South-Western College Publishing - Economics  
How Fast Will the Dollar Fall?
Subject Declining Dollar
Topic International Finance
Key Words

Budget Deficit, Declining Dollar, Exchange Rates and Foreign Investment

News Story

The U.S. deficit is increasingly being financed by foreign investors willing to take advantage of the higher interest rates offered by Treasury securities. This changing scenario is causing economists to debate whether America's foreign indebtedness could lead to a severe decline in the dollar and a world financial crisis.

Some analysts see no worry at all. Federal Reserve Bank Chairman Alan Greenspan believes that world financial markets are so awash in money that the U.S. can borrow much more than seemed likely in the past. He agrees that the dollar may fall further, but claims that this fall in value will be gradual. He argues that this gradual decline will benefit the U.S. economy by reducing American trade deficits as exports become cheaper and imports more expensive.

The Bush administration does not seem to be worried either. "Productivity has been remarkably high in the last few years," said deputy Treasury secretary John Taylor, "Foreigners want to invest in the United States."

Another school of thought cites the willingness of foreign governments like China and Japan to finance American borrowing. In these cases, the money is not coming from private investors but from foreign governments. Their goal is not necessarily profits, but on stabilizing exchange rates to keep their own exports from becoming more expensive.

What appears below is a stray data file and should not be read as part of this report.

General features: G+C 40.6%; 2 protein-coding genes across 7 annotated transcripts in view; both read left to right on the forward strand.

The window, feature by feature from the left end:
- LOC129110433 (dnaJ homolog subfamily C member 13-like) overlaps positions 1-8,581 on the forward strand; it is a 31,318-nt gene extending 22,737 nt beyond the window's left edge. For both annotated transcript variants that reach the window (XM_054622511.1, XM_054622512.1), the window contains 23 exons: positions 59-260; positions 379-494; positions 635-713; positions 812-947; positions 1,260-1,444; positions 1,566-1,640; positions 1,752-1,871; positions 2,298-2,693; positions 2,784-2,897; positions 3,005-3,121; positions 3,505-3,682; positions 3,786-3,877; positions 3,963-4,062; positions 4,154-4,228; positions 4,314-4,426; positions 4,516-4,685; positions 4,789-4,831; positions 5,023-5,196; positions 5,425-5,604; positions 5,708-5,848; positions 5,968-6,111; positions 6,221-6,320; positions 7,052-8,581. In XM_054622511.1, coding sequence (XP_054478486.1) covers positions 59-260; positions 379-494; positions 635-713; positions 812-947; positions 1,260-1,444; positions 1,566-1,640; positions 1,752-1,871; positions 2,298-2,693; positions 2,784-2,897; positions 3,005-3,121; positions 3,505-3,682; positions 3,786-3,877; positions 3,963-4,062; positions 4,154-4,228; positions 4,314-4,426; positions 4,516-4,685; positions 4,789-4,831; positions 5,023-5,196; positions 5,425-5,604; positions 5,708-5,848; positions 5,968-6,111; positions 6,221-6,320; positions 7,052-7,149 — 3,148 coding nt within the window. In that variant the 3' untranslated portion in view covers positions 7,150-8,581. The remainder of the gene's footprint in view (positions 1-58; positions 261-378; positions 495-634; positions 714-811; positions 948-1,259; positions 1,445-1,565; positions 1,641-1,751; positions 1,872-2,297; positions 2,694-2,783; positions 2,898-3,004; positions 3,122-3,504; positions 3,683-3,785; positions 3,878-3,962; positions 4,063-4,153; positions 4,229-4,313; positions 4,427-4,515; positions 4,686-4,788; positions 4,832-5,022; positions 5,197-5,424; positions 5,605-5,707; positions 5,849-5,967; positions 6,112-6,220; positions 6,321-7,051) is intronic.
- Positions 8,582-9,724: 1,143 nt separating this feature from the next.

A final school of thought includes International Monetary Fund officials. They worry that a collapse in the value of the dollar in global financial markets would send shock waves throughout the world economy. Such a collapse would severely affect Europe and Asia because they rely heavily on exports to the U.S. to fuel their own economic growth.

"There is a school of thought that the U.S. can keep borrowing forever," said Kenneth S. Rogoff, professor of economics at Harvard University and former chief economist at the I.M.F. "But if you add up all the excess saving being thrown out by the surplus countries, from China to Germany, the United States is soaking up three-quarters of it right now."

In the end, the level of the American dollar's decline will depend on all these factors. Neither Alan Greenspan nor the Bush administration are currently concerned. For Mr. Rogoff and the I.M.F., it is not a question of whether the dollar declines, but one of how soon and how far it will go. In the meantime, economists worldwide will continue to debate the outcome.

(Updated January, 2005)


Discuss how the falling value of the dollar results in higher exports to foreign economies.

2. Discuss the economics behind Greenspan's contention that the U.S. can borrow at higher levels now than they could in the past.
3. Why do China and Japan want to buy U.S. treasury securities?
Source Edmund Andrews, "The Dollar Is Down, but Should Anyone Care?" New York Times Online, November 16, 2004.

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